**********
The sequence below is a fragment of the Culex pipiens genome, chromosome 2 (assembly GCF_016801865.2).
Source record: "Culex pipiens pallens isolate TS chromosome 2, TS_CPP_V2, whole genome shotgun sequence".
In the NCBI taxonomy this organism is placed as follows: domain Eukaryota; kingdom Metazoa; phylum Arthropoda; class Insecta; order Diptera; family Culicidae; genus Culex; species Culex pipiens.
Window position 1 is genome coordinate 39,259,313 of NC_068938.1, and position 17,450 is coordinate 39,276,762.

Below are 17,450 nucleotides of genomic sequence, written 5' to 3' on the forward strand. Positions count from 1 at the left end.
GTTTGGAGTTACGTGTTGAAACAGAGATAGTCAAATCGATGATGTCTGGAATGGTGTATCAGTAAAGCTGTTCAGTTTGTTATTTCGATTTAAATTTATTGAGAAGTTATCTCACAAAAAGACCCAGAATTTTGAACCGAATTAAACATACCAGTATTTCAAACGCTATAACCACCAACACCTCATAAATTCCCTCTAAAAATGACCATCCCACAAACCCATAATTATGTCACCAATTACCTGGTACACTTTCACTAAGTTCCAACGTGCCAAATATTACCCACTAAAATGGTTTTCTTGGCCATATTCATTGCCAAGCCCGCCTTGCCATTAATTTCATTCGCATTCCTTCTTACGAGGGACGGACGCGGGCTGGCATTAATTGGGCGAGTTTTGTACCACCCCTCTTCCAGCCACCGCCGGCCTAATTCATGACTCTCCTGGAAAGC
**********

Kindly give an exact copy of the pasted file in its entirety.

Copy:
The sequence below is a fragment of the Culex pipiens genome, chromosome 2 (assembly GCF_016801865.2).
Source record: "Culex pipiens pallens isolate TS chromosome 2, TS_CPP_V2, whole genome shotgun sequence".
In the NCBI taxonomy this organism is placed as follows: domain Eukaryota; kingdom Metazoa; phylum Arthropoda; class Insecta; order Diptera; family Culicidae; genus Culex; species Culex pipiens.
Window position 1 is genome coordinate 39,259,313 of NC_068938.1, and position 17,450 is coordinate 39,276,762.

Below are 17,450 nucleotides of genomic sequence, written 5' to 3' on the forward strand. Positions count from 1 at the left end.
GTTTGGAGTTACGTGTTGAAACAGAGATAGTCAAATCGATGATGTCTGGAATGGTGTATCAGTAAAGCTGTTCAGTTTGTTATTTCGATTTAAATTTATTGAGAAGTTATCTCACAAAAAGACCCAGAATTTTGAACCGAATTAAACATACCAGTATTTCAAACGCTATAACCACCAACACCTCATAAATTCCCTCTAAAAATGACCATCCCACAAACCCATAATTATGTCACCAATTACCTGGTACACTTTCACTAAGTTCCAACGTGCCAAATATTACCCACTAAAATGGTTTTCTTGGCCATATTCATTGCCAAGCCCGCCTTGCCATTAATTTCATTCGCATTCCTTCTTACGAGGGACGGACGCGGGCTGGCATTAATTGGGCGAGTTTTGTACCACCCCTCTTCCAGCCACCGCCGGCCTAATTCATGACTCTCCTGGAAAGC